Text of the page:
No matter how hard you study, there will always be some parts of a language that you won’t be able to capture without living where it is actually used. Raised north of the Alps, I have always struggled to grasp certain nuances of my second language Italian (and pretty much everything about its grammar, but that’s a different story). It wasn’t until I went to live in Italy for a few months that I got a little closer to the art of expression that the Italians call their language – and that I finally cracked the one I’d been racking my brains about all my life. About the most Italian of words.
Myanmar is a wonderful country to travel in – but as of anywhere, there’s some things you might want to be prepared for. Here’s ten of those things you will want to know before traveling to Myanmar. Go ahead and save yourself from planning mistakes and packing failures, find out what to expect – and what definitely not to.
“A visit to A is not complete without B” – a claim found in many guidebooks and one I usually don’t agree to, because how is a visit ever complete really? Either way, in this case I’m going to have to make an exception, because a visit to Yangon simply isn’t complete without a trip to Shwedagon Pagoda. This place is about as impressive and magical as it gets. Visiting one of most important religious sites in Myanmar as a foreigner, or rather as a non-Buddhist, most people with common sense will put some effort into behaving appropriately. Needless to say, many tourists there still prefer to be assholes instead. But even if you try you hardest, there are some cultural tripping hazards around – trust me, I would know.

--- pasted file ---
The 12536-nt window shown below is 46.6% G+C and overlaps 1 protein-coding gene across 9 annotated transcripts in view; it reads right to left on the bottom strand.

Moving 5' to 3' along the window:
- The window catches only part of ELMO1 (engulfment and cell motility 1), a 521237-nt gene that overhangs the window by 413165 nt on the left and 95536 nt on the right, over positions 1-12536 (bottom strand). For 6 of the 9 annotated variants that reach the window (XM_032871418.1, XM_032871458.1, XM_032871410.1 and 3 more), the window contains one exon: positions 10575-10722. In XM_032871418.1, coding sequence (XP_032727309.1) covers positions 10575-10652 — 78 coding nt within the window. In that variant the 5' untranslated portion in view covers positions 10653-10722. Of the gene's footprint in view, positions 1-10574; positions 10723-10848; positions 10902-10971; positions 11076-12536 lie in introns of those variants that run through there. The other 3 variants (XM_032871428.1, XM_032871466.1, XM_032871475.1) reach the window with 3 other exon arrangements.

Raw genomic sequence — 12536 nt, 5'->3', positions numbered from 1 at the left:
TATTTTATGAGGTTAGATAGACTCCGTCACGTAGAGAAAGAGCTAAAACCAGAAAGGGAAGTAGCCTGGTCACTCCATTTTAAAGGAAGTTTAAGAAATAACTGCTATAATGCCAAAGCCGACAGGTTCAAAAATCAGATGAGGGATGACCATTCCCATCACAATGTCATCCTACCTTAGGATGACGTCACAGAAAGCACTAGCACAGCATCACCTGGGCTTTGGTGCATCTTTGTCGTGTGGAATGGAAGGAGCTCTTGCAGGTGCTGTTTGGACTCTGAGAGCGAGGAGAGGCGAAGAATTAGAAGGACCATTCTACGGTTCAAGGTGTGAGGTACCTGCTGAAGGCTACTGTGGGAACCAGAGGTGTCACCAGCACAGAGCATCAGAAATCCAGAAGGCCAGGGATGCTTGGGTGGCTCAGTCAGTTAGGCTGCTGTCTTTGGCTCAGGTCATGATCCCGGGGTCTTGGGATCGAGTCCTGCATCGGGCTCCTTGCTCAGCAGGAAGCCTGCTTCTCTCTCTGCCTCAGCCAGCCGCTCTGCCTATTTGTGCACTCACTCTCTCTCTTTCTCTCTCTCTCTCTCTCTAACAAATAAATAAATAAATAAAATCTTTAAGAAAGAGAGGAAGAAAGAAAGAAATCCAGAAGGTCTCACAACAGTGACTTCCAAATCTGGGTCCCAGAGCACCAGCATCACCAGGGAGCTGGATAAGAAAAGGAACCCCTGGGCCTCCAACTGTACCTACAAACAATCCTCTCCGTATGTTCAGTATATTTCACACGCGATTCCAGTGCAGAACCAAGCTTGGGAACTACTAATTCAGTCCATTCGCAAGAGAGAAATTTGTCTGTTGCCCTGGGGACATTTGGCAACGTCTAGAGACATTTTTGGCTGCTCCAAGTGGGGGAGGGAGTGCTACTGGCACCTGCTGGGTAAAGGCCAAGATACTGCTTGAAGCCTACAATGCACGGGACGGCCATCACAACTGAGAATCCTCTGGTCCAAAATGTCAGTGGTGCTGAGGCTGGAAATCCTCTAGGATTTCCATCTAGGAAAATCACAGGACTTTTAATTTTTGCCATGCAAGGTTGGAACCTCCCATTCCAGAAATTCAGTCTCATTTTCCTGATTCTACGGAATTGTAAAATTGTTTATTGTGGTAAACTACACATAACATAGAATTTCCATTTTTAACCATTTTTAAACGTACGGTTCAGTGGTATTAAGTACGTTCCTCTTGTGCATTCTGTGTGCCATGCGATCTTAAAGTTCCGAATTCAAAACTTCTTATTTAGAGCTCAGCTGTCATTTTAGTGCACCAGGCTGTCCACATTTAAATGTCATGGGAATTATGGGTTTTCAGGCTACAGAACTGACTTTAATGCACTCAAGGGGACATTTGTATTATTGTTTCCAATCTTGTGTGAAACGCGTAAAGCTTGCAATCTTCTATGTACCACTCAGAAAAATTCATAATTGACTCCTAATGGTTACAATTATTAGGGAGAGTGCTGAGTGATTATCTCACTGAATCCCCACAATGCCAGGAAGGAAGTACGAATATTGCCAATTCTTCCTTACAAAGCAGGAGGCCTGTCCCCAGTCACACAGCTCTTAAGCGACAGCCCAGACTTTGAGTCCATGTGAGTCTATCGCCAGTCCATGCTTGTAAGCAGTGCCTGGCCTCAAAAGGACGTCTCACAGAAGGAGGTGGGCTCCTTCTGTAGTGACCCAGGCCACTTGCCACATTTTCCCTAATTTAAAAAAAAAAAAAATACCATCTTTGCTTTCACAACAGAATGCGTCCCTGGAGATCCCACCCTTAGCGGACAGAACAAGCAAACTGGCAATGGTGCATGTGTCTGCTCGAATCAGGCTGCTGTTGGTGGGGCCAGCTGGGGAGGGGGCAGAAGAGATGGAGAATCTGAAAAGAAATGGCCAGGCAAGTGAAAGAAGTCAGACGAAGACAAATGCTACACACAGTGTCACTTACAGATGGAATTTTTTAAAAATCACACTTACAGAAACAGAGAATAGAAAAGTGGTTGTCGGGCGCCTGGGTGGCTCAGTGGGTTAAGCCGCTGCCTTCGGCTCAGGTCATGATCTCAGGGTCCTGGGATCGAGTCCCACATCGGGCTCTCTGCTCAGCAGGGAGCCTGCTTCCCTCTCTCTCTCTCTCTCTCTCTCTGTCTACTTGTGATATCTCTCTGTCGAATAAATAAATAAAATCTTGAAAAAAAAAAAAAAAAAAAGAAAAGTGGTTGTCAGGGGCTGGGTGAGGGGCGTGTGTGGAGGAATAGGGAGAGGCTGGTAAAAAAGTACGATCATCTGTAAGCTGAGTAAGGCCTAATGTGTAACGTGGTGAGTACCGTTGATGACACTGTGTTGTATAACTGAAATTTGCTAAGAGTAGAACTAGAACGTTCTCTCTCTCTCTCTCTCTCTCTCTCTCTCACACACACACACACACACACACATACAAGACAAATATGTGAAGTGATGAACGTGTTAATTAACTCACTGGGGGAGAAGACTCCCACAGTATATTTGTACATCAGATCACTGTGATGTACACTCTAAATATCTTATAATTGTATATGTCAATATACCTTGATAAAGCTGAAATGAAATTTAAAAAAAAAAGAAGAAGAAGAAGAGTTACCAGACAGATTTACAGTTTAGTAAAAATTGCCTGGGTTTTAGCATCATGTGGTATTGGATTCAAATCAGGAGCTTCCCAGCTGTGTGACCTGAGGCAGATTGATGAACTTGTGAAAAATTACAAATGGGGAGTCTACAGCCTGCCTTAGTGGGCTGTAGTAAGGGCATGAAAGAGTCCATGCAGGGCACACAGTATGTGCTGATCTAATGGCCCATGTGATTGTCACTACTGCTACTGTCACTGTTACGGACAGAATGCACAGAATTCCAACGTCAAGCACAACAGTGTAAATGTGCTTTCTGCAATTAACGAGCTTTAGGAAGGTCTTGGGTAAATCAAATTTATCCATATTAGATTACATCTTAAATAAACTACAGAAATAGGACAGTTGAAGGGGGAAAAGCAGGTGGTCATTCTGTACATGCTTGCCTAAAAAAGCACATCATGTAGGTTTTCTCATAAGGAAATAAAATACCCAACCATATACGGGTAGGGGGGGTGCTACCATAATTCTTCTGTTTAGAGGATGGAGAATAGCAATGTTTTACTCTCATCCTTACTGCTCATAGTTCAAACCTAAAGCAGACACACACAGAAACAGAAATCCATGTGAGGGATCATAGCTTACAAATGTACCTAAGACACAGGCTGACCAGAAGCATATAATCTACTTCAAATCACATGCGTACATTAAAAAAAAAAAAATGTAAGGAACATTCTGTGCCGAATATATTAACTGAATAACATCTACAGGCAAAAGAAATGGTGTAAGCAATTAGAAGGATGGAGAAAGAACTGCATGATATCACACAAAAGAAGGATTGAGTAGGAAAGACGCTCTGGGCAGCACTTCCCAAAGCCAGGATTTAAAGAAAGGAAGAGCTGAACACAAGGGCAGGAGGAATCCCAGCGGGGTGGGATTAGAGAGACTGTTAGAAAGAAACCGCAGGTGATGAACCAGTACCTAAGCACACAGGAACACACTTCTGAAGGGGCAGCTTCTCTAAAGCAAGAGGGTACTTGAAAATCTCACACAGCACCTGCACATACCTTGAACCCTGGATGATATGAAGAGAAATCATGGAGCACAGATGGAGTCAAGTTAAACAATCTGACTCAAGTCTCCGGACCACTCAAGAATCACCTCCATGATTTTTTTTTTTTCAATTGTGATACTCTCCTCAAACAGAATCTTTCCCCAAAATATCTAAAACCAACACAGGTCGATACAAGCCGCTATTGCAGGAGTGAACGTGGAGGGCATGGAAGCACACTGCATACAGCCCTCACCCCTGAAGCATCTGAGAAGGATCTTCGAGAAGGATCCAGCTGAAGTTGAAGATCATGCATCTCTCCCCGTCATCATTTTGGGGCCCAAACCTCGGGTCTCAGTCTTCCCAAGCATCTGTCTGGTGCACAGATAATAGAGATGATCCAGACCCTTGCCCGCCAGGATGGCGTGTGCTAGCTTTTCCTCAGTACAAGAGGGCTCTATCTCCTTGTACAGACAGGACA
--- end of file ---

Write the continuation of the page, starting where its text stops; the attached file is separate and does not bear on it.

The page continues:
Yangon was the first place we visited in Myanmar and is for most people because of its well-connected airport. Although the convenience of getting there sure is a major advantage, I found that there are better reasons to start your journey through Myanmar in Yangon – or while we’re at it: why Yangon is great as a first place to visit in Asia altogether.
A few weeks ago, I finally decided to write down some of the experiences from my semester abroad in Istanbul. These memories were haunting ones and I’m glad to have them off my chest – but I realized while writing that there are many things I happily recall and miss about Istanbul quite a bit. In those first remembrances of Istanbul, there hasn’t been a lot of room for all the beautiful and inspiring things I found for myself in the city – although there have been plenty. That’s why I want to share some of these experiences with you: Because if someone had asked me yesterday, “Do you want to return to Istanbul tomorrow”, I would already be gone – so I hope the picture I drew before, I can set right today.
When I left for my semester abroad, I was full of anticipation to spend five full months in the exciting city of Istanbul. A mere three months later – after having struggled with sexist police officers, stone-hearted doctors, indifferent university officials, after battling the language barrier in a million confusing phone calls, after tantrums, crying fits and endless hours of conversation deep inside someone elses’s spiritual abyss, after all this incredible madness – I left the country as a desperate mess, looking forward to nothing more than hiding from the world under a blanky at my parents house. A recapitulation of What the fuck. Continue reading